One evening in the campsite I got chatting with a guy called Kurt. He asked what I was doing the next day and I told him I was going to climb up Toolbrunup, the second tallest but most difficult of the peaks. He asked if he could tag along and I said sure, some company would be good. He asked what time I normally got going and I said about eight would be good. Great he said.

When I wandered over to his site around eight in the morning his table was littered with cooking gear and food containers and bags of flour and jugs of water. He was busy chopping up an orange peel.

Hey Kurt how’re you going? I said.

Good he said and you?

Good. What are you up to?

Just making a cake. And some bread.

Right, cool. Um, you still want to come hiking this morning?

Yeah man yeah. This won’t take long. I make all my own stuff you know. I’m a vegan and you know the supermarkets don’t have much. You know. Plus it’s cheaper. One whole bag of flour only costs a dollar and you can make lots of cake with that you know. And bread. This won’t take long, you know. Forty five minutes.

Two and a half hours later he called over to me at my site – Hey Tim, you ready to go?

Me? I said. Yeah I’m ready.

We started walking, and after a couple of minutes he stopped dead in the middle of the track and started waving his arms round in slow whooshing movements. I stood watching. After about thirty seconds he said oh sorry I’m into tai chi you know, it helps you know keep the energy flowing.

Righto. Can I walk in front?

He stopped like that every few minutes, so I left him to it but waited at intervals for him to catch up. Approaching the top I nearly trod on an echidna sitting right in the path. I stayed still while it unfolded itself and waddled right past me, brushing against my foot before crashing off into the scrub.

When Kurt finally made it to the top I said great view hey. Did you see the echidna?

The what? Nah mate nah.  He admired the view and took a few photos. I offered to take one of him on his camera and he said yeah just wait a sec. He got down in the yoga guru position with legs crossed and hands upturned on knees and sat on a rock ledge. I took a few photos from different angles then put the camera down.

He sat with eyes closed for ages so I walked around the summit and noticed we were being circled by one two three wedge tailed eagles. Round and round they went, riding the air currents, flying so fast and with such ease. Like they’d been doing it all their lives. They came close – within thirty metres of where I stood – the sun glistening off their dark feathers, their strong legs hanging down and their big claws so prominent. Then they’d drift high up, before swopping down to my height again.

So close they came that I worried for Kurt’s safety – he was only a little guy so I reckon if one eagle had’ve grabbed him by each ear they could have carted him off.

Two of the eagles started putting on an aerobatic display, with some sort of mid-air clashing. One rolled onto its back midflight and the other would hurtle down and collide before making off again. They did this a few times when, following some unseen cue, one of them flew off. Just made a beeline for another peak to circle.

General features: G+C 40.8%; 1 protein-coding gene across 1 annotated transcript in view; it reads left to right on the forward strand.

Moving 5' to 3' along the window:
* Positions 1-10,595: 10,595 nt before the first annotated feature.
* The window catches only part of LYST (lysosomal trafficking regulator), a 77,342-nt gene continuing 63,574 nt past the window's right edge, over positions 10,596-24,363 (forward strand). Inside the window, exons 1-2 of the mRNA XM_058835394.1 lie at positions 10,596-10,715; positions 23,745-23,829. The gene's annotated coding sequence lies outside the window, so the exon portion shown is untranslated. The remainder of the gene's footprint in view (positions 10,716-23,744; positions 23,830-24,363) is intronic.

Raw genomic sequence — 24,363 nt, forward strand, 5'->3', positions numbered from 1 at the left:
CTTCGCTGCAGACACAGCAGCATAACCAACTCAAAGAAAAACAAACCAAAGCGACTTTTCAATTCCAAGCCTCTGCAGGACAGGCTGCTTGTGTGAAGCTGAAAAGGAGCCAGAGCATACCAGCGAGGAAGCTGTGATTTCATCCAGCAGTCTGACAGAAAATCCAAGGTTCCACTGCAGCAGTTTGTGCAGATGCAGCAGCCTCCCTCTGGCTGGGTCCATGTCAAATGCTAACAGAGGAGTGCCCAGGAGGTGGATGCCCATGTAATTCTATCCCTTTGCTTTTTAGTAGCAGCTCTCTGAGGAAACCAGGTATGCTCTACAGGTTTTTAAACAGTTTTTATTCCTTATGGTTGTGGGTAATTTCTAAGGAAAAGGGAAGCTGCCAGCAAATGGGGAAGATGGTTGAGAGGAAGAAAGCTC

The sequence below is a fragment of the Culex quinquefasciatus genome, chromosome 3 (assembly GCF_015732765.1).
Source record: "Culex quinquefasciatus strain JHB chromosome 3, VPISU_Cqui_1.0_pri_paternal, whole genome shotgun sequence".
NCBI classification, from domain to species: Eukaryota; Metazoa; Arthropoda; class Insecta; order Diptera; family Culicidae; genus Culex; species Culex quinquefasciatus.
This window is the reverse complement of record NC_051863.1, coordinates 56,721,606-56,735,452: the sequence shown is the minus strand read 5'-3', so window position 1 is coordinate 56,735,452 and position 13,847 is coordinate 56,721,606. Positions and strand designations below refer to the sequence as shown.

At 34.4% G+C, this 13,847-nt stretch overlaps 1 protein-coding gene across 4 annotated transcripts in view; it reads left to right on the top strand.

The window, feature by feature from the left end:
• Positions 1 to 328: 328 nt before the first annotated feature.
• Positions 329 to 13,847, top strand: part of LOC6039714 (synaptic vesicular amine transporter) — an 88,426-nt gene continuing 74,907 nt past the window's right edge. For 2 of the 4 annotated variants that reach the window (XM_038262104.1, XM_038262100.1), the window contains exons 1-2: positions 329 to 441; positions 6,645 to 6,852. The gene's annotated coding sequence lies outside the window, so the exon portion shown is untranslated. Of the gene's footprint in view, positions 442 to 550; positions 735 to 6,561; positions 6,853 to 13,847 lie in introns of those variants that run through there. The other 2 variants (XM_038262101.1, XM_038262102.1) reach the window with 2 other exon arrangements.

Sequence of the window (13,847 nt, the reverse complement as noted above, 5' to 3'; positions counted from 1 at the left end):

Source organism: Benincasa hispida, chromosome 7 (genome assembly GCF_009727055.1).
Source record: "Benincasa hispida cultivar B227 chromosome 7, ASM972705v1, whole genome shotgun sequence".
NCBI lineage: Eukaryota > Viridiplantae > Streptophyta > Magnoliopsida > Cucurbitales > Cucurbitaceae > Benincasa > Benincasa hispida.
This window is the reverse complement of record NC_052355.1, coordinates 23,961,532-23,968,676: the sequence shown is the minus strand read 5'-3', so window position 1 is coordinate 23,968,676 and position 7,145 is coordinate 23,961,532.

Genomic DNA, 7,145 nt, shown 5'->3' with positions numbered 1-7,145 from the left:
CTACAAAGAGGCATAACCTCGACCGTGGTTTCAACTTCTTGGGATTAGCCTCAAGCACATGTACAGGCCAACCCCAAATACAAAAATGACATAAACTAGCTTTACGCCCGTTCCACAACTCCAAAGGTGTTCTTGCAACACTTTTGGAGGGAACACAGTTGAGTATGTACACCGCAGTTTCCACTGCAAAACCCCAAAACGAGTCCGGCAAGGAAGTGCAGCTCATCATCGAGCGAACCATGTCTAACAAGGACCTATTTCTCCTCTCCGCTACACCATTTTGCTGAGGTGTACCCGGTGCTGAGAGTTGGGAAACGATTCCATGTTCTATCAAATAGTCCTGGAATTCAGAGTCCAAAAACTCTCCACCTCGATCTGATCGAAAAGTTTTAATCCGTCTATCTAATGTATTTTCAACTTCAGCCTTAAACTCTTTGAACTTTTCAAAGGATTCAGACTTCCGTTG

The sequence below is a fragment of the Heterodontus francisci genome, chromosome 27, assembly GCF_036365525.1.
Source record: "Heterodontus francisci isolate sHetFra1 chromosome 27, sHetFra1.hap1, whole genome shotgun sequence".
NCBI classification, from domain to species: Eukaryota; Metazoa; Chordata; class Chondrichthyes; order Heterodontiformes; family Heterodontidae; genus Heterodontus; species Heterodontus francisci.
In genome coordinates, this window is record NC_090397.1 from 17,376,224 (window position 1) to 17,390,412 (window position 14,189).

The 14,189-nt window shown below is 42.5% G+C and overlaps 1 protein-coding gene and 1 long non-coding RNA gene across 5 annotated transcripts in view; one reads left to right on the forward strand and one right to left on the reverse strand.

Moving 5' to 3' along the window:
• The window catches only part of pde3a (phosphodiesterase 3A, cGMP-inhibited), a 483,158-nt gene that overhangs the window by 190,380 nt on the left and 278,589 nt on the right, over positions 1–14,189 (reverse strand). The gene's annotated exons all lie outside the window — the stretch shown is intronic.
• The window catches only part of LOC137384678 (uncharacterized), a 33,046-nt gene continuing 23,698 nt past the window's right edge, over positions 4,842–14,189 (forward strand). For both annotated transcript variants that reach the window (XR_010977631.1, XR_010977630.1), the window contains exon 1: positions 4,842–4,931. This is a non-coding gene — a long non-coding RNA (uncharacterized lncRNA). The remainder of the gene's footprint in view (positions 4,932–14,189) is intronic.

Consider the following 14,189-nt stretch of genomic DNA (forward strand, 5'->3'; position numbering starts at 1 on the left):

Kurt finally surfaced and I told him all about it, but my words didn’t even register. He just grabbed his camera and looked through the photos I’d taken of him, saying I thought you might have zoomed in on me a bit more to capture the serenity you know.

Sunday, 5 August 2012

An Offering

An hour east of Albany , with hardly a signpost to point the way, is Waychinicup National Park. Its main feature is a wide, flat estuary surrounded by grey and orange granite boulders. A quiet river bending into the Southern Ocean. Seagrass meadows below the water, blue sky and a grey mountain above.

My first visit there was a couple of years ago with my sister Anna. We stumbled across it after a long drive, and were struck down. There was nobody around. We scrambled through the spiky undergrowth to swim in the cool water, lured in by the untainted purity of the scene, then warmed up like scaled beings on the sunny rocks. There was an ancient feel there, and I half expected to sight a sea creature emerging, something from another epoch rising to greet us. We felt on that still, clear afternoon that this could have been amongst the most beautiful places we’d ever seen. A goanna ambled up the path before us.

This time I stayed a few days. There are only a handful of campsites, and they’re nestled into the bushes so you can’t tell that anyone else is around. Like an exclusive resort for campers. Some days there were kids splashing around in the water having raucous fun, sometimes it was perfectly quiet and still.

I snorkelled, watching the fish flit in and out of rocky crevices. And I walked around the shore, listening to the water gently lap around my feet. There were birds circling around, cormorants and some bird of prey I couldn’t identify. Mostly I just sat and watched the scene around me. Simply sitting in a place like that seems to be a worthwhile way to pass time.

I drove out one morning to look for some waves at a beach round the corner and when I came back I was told of the spectacle I’d missed. A large school of herring had been chased into the inlet by a school of salmon. The salmon had herded the herring up into the shallows by the rocks right near the campsites. Once they had the herring trapped the salmon began a feeding frenzy, turning the water into a seething pool of froth. Fish were leaping out of the water onto the rocks, and flapping round on the shore. You could see them all right there at your feet. One man reached down and picked up a salmon in his hands and hugged it to his chest before throwing it back in the water.  An offering.